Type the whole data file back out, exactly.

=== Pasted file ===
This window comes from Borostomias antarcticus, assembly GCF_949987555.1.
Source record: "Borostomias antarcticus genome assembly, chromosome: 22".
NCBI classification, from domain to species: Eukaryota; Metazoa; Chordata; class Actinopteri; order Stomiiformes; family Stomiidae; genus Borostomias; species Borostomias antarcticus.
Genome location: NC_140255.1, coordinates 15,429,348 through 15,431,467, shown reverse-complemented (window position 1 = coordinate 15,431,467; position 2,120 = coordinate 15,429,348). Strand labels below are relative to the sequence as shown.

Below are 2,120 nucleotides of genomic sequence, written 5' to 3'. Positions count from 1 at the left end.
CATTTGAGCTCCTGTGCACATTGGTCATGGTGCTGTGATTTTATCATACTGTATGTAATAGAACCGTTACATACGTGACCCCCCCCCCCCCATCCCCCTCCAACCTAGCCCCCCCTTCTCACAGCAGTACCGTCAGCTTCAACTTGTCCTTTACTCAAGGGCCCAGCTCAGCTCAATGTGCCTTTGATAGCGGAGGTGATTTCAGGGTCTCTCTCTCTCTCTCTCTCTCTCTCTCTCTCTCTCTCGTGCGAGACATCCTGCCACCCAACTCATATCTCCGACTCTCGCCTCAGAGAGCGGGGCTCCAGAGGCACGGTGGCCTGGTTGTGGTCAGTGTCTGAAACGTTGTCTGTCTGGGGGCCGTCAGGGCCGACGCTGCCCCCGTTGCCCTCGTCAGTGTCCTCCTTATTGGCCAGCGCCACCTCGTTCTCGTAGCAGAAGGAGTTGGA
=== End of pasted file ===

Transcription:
This window comes from Borostomias antarcticus, assembly GCF_949987555.1.
Source record: "Borostomias antarcticus genome assembly, chromosome: 22".
NCBI classification, from domain to species: Eukaryota; Metazoa; Chordata; class Actinopteri; order Stomiiformes; family Stomiidae; genus Borostomias; species Borostomias antarcticus.
Genome location: NC_140255.1, coordinates 15,429,348 through 15,431,467, shown reverse-complemented (window position 1 = coordinate 15,431,467; position 2,120 = coordinate 15,429,348). Strand labels below are relative to the sequence as shown.

Below are 2,120 nucleotides of genomic sequence, written 5' to 3'. Positions count from 1 at the left end.
CATTTGAGCTCCTGTGCACATTGGTCATGGTGCTGTGATTTTATCATACTGTATGTAATAGAACCGTTACATACGTGACCCCCCCCCCCCCATCCCCCTCCAACCTAGCCCCCCCTTCTCACAGCAGTACCGTCAGCTTCAACTTGTCCTTTACTCAAGGGCCCAGCTCAGCTCAATGTGCCTTTGATAGCGGAGGTGATTTCAGGGTCTCTCTCTCTCTCTCTCTCTCTCTCTCTCTCTCTCTCGTGCGAGACATCCTGCCACCCAACTCATATCTCCGACTCTCGCCTCAGAGAGCGGGGCTCCAGAGGCACGGTGGCCTGGTTGTGGTCAGTGTCTGAAACGTTGTCTGTCTGGGGGCCGTCAGGGCCGACGCTGCCCCCGTTGCCCTCGTCAGTGTCCTCCTTATTGGCCAGCGCCACCTCGTTCTCGTAGCAGAAGGAGTTGGA